Meanwhile in Canada
Did you think restoring your phone to factory setting meant deleting each and every torrid midnight sext you’ve ever sent or received? So did we, don’t feel bad. But a Czech Republic-based security firm has proven that dick pics and sundry nude photos are actually not that hard to recover from a wiped Android.
The Read More
When Hackers Attack
We Canadians might not all live in igloos and wear beaver pelts, but some of us are really as ridiculously polite as the rumors say.
A pair of 14-year-old boys from Winnipeg managed to hack a Bank of Montreal ATM on their school lunch break, the Winnipeg Sun reports. But once they broke into the system, instead of pocketing heaps of cash, they politely informed the bank about the ATM’s vulnerability.
Privacy is Dead
It’s a sad, sad day in legal news.
The Romanian cab driver who rose to fame after hacking George W. Bush’s AOL e-mail account and posting his bathroom self-portraits online has been sentenced to four years in prison, The Verge reported.
Marcel Lazar Lehel, 42, used the alias “Guccifer” to hack into the accounts of the former president and several of his family members in 2013, according to the Guardian.
He uncovered top secret info — home addresses, phone numbers and email addresses belonging to both former U.S. presidents and dozens of their relatives — but the bathroom nudies are obviously what went viral.
My Facebook has been semi-private for quite a while, but just last week, I locked it up as tightly as possible. I figured I had made all my personal information totally inaccessible to outsiders — but a scary new website proved I was completely wrong.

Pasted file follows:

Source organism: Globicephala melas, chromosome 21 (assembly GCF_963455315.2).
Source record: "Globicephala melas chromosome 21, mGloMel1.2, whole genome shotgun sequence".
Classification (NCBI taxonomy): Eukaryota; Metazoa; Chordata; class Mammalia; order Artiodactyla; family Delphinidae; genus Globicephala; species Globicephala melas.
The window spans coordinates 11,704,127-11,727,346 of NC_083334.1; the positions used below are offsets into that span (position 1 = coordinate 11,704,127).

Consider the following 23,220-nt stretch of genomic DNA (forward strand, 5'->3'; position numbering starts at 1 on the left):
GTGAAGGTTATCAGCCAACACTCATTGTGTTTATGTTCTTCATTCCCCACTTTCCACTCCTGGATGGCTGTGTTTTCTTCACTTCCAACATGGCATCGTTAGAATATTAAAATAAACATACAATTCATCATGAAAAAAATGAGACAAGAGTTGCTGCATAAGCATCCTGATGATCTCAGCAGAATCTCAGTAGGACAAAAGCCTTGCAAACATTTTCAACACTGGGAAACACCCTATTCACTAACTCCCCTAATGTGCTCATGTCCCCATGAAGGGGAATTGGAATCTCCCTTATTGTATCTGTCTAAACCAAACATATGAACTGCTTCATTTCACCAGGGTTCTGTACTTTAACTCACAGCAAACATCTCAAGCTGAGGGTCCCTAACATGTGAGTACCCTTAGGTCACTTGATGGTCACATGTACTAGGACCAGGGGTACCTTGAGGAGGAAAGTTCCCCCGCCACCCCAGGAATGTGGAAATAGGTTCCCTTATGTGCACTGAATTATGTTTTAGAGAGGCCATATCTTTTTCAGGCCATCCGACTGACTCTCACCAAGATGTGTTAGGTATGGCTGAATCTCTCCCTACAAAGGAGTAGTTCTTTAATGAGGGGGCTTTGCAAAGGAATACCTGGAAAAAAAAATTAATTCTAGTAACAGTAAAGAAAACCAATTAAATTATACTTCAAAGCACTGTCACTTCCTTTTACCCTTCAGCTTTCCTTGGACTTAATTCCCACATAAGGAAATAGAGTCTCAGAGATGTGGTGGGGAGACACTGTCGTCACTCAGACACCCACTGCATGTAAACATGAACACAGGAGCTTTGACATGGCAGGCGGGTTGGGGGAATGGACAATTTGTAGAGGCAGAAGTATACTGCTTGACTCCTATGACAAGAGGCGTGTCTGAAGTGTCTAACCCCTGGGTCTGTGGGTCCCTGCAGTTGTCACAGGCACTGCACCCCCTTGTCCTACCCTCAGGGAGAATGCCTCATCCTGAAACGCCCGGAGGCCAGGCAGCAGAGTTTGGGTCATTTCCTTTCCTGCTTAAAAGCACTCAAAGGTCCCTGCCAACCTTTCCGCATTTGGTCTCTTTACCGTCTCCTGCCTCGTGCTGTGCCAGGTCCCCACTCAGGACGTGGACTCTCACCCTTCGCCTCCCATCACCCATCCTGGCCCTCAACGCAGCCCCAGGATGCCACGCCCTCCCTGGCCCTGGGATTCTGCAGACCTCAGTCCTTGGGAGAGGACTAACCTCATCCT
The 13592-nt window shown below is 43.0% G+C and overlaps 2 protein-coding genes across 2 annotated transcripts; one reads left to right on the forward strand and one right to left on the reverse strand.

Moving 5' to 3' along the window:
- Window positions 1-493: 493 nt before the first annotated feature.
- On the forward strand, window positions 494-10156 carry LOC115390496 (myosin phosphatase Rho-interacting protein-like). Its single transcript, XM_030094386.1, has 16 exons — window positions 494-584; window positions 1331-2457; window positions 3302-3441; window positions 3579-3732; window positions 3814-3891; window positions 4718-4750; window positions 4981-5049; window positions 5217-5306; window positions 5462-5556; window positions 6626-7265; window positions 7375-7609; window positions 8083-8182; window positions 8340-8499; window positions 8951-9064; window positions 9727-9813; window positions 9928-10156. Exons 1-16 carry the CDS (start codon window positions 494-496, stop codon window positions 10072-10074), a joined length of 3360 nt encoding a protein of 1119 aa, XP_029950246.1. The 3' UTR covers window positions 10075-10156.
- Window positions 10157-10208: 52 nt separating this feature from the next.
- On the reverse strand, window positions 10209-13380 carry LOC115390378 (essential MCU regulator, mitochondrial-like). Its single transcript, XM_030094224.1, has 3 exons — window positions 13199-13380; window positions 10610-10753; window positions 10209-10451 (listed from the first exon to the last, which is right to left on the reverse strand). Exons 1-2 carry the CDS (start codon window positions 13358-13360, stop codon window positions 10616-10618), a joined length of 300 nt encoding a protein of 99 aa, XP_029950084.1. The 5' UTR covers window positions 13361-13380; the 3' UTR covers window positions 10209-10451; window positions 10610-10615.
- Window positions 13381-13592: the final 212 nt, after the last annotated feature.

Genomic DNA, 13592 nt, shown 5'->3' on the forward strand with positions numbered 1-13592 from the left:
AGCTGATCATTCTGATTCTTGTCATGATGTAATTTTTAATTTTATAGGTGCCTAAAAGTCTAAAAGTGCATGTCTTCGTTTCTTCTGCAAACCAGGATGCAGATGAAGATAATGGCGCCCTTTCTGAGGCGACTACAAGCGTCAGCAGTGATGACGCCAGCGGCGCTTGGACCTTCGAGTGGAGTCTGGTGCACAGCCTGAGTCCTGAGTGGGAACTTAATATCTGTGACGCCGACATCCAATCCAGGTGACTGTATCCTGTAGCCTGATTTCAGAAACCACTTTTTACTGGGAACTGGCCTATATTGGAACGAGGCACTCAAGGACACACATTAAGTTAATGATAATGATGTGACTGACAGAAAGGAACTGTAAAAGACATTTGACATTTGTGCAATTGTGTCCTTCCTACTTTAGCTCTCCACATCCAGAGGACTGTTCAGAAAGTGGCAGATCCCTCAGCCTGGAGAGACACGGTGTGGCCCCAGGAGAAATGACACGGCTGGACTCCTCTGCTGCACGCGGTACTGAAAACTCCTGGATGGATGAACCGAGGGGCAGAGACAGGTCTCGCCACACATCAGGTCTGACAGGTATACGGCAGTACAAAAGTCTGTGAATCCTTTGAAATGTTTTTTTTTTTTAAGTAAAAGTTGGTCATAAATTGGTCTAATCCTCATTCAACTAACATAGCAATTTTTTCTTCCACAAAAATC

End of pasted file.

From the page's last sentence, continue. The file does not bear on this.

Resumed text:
With my new privacy settings, people who aren’t my friends see a nearly empty profile, consisting of only a profile picture, a cover photo, where I work and my friends list (only because I couldn’t figure out how to hide it). No one — as far as I knew — was able to see any photos, check-ins or any of those embarrassing “likes” from years ago. Nothing.
Remember back in December when Target caused us to have a collective breakdown because the credit card information of 70 million shoppers was stolen? The government said yesterday it found who you should direct your anger toward: the Russians.
Things That Scare Us
When it’s not offering you downloads of Snow Patrol, the Starbucks app is busy being vulnerable to hackers. A flaw was recently discovered by researchers that showed people’s passwords and usernames aren’t properly secured in the iOS app.
As our cars slowly morph into Compaq desktops on wheels, security experts warn all those Internet connectivity options might lead to severe issues–like hacking.
Security firm Harman warned that it could become a “serious problem” because the car’s electronic control units, which contains the connected infotainment systems that Google and Apple are pushing to be a part of, are also connected to the vehicle’s engine and safety functions. That poses a problem for evil motorheads who could potentially hack into the car.
Hack Hack Hack Hack It Apart
Our joyous weekly visits to Target are now shrouded in fear and crippling anxiety–and not because of the check-out lines. The retailer announced today that a security breach might have compromised the credit and debit card information of 40 million shoppers who frequented the mecca the last few weeks.
Between the Internet of Things and the proliferation of GPS tracking, we’re finding all kinds of new ways to hack big, dumb objects wandering the real world. The latest discovery: The MIT Technology Review reports that researchers at Trend Micro have figured out that with a little Internet-enabled skullduggery, it’s possible to disappear container ships or Read More
The Church of Scientology has allegedly been using Craigslist to hook new members–likely with promises of spiritual cleansing and house calls from Kirstie Alley–and hacker collective Anonymous is fighting back with counter-ads.